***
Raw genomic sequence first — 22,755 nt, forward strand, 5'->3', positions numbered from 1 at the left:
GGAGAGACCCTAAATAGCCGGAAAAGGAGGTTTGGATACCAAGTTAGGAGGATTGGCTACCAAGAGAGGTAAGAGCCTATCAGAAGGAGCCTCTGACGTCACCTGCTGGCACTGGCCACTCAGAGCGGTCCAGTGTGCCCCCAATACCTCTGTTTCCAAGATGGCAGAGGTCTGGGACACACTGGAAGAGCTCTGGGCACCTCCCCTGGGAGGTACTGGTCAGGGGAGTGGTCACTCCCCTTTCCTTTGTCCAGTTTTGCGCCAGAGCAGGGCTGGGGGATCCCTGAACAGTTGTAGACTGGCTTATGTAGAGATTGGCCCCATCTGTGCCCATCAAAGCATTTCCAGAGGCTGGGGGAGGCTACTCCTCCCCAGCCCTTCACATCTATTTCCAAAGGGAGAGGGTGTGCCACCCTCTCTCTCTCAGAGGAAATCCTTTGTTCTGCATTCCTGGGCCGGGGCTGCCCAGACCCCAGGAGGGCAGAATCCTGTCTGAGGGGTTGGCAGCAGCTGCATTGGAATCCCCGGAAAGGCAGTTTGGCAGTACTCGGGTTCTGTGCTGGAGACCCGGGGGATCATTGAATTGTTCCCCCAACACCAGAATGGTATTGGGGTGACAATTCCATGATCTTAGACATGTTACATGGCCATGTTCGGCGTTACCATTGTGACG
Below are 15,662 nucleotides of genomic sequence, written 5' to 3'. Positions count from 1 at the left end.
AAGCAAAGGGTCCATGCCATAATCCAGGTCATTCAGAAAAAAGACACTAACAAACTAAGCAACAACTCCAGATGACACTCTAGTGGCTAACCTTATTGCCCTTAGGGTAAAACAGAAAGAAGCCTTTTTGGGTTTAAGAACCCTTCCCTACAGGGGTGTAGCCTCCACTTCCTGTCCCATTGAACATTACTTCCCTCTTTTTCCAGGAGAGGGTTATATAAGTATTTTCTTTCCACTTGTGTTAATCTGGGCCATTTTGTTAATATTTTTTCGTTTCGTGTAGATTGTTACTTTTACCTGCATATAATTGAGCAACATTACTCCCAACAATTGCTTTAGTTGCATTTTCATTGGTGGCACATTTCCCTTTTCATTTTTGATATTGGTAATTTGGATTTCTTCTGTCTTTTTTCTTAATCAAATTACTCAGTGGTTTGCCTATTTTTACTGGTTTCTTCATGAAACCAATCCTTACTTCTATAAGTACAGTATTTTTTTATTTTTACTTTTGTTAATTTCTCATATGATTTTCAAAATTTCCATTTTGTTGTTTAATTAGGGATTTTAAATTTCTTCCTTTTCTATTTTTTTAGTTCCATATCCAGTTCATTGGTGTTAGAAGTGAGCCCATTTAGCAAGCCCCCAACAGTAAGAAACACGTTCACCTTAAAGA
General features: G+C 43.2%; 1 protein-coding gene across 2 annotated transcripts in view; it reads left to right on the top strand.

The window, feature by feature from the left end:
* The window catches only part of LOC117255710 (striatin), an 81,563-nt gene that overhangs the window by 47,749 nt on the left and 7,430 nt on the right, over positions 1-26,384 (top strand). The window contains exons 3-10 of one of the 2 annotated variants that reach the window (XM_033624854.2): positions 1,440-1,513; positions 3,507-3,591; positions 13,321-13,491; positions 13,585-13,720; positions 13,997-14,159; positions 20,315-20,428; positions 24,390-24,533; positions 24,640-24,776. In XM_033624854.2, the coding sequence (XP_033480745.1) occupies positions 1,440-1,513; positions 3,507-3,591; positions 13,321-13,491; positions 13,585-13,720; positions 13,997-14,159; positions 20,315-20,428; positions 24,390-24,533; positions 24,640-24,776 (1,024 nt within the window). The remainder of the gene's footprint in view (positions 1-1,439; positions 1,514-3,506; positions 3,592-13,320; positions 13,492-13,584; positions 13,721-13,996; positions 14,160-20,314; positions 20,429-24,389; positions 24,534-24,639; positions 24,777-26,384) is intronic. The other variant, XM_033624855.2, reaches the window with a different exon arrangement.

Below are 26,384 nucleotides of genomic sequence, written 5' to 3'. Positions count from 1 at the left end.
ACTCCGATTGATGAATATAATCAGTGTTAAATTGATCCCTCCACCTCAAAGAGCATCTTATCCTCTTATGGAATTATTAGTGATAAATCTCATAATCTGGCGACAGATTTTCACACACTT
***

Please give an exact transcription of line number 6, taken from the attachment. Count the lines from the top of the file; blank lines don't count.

The window, feature by feature from the left end: